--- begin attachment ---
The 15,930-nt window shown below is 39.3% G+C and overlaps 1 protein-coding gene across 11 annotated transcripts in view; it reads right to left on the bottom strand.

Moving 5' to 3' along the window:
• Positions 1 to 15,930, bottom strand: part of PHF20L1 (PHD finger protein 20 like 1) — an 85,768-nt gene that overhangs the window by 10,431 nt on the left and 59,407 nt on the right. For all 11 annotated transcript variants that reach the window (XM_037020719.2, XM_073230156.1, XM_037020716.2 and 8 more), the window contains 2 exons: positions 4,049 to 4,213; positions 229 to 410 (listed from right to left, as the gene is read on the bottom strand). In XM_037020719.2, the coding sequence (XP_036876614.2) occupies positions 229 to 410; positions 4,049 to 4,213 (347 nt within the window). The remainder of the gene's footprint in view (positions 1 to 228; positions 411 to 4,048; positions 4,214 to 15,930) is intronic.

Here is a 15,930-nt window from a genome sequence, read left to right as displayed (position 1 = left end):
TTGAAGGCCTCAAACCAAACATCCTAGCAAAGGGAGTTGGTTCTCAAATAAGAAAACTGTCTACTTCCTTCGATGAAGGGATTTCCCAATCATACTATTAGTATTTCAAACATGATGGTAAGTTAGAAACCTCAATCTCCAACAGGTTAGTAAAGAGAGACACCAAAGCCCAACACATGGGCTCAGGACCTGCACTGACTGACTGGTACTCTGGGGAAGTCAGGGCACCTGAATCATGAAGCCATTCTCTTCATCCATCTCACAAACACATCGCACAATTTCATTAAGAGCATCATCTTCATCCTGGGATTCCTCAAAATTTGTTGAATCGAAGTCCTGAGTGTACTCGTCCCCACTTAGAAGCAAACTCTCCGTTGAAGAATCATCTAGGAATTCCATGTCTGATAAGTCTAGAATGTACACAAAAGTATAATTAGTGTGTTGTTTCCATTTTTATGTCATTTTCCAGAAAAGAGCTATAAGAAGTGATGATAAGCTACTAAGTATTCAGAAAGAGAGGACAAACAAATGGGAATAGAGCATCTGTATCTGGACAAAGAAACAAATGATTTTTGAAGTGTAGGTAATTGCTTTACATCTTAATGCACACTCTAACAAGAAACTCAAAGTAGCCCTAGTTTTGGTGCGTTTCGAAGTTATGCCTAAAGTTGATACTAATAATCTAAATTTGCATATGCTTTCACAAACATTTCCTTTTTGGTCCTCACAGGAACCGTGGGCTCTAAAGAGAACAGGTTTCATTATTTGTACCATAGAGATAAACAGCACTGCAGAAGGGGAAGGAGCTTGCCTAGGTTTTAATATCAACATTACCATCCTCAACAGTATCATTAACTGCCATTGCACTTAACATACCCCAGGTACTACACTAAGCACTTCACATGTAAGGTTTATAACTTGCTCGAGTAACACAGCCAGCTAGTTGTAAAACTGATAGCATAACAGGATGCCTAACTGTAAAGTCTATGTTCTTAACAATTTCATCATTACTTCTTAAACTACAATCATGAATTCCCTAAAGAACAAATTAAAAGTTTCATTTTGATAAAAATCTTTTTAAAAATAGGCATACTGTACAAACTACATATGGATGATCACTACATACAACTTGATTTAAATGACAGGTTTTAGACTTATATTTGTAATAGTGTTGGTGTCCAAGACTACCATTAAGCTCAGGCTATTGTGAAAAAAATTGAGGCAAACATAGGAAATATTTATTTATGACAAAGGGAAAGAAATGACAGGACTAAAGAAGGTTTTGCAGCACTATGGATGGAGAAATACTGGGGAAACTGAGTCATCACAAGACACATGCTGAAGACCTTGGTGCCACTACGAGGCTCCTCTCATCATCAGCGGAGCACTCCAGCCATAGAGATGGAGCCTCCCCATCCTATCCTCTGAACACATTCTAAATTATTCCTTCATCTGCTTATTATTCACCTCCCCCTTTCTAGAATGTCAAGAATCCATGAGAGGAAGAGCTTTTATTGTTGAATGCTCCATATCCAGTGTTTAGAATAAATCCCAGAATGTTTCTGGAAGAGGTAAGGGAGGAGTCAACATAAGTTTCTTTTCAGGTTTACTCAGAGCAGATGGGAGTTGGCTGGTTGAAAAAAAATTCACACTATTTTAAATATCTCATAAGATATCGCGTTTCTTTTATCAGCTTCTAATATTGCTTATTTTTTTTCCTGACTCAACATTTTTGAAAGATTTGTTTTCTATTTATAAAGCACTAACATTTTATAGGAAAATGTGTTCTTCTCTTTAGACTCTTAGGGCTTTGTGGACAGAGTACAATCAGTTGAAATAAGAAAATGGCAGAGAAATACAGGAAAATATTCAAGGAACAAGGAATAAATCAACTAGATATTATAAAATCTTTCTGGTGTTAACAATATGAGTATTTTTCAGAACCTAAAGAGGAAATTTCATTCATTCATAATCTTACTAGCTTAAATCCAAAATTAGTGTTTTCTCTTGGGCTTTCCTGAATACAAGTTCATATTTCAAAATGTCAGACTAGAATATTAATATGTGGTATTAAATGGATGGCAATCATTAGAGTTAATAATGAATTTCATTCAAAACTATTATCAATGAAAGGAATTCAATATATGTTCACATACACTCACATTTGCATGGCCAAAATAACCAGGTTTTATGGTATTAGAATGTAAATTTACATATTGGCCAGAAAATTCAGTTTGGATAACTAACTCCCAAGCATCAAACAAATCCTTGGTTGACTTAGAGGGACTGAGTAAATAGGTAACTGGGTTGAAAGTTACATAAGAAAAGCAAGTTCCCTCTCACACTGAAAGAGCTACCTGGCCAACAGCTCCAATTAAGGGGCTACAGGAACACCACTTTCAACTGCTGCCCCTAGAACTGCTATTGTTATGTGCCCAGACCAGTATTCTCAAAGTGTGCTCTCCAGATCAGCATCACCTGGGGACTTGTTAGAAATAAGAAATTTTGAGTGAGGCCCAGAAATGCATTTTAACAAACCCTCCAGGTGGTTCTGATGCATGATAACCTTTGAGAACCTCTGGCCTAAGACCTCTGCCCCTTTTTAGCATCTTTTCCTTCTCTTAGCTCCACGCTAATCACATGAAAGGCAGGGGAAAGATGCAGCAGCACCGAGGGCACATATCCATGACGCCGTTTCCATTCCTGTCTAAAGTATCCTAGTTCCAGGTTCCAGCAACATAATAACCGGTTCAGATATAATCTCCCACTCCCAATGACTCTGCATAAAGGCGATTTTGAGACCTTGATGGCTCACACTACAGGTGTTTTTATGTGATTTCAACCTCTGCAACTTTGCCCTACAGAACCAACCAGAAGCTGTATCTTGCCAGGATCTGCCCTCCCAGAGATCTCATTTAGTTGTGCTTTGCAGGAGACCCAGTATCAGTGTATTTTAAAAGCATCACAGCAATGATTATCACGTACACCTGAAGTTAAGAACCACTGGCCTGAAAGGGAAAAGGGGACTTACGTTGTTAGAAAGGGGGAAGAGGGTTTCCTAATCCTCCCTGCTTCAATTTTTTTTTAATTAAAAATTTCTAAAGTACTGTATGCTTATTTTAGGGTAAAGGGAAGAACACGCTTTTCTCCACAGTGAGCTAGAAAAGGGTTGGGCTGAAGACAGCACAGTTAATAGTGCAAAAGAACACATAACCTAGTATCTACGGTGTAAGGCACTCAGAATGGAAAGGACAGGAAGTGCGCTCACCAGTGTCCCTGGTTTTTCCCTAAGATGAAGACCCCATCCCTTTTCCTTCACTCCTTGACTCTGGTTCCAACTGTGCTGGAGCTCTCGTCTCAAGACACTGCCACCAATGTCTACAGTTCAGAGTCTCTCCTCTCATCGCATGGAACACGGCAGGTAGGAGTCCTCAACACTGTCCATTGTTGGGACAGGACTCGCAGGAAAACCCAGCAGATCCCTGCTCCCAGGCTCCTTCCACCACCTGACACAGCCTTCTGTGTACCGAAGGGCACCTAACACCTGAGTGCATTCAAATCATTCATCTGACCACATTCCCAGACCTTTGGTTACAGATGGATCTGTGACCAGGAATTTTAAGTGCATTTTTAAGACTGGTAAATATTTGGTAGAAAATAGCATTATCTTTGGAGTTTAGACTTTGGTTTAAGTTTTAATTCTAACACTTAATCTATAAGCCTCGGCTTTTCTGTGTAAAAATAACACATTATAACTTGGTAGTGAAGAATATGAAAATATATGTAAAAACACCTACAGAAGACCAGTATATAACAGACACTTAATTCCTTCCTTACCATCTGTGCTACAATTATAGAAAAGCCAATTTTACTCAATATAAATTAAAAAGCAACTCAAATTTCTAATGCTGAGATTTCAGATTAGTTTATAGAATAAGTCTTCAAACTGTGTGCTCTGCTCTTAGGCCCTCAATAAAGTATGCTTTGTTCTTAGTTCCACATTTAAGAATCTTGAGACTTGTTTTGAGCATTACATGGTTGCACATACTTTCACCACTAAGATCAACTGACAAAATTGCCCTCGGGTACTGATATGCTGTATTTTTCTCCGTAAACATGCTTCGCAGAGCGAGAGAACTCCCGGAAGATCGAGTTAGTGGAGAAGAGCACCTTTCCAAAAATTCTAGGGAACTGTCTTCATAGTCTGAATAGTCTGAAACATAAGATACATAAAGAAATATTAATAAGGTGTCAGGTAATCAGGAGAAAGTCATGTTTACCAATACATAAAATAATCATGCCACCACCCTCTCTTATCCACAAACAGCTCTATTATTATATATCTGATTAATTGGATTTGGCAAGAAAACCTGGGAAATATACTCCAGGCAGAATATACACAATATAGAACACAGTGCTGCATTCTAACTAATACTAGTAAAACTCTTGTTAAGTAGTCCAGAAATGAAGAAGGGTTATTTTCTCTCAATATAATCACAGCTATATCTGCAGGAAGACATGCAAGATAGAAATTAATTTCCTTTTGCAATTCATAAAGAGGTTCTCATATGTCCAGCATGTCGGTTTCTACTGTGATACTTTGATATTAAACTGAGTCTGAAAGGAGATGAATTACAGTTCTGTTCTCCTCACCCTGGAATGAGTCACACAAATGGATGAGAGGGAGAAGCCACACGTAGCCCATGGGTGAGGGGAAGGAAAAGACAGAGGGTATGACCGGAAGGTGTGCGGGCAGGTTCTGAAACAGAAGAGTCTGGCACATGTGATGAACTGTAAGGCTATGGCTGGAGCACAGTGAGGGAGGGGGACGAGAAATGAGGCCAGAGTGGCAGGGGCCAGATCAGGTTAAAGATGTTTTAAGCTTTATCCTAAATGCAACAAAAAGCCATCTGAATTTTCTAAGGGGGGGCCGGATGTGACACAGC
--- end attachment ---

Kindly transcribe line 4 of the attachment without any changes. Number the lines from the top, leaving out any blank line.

Here is a 15,930-nt window from a genome sequence, read left to right as displayed (position 1 = left end):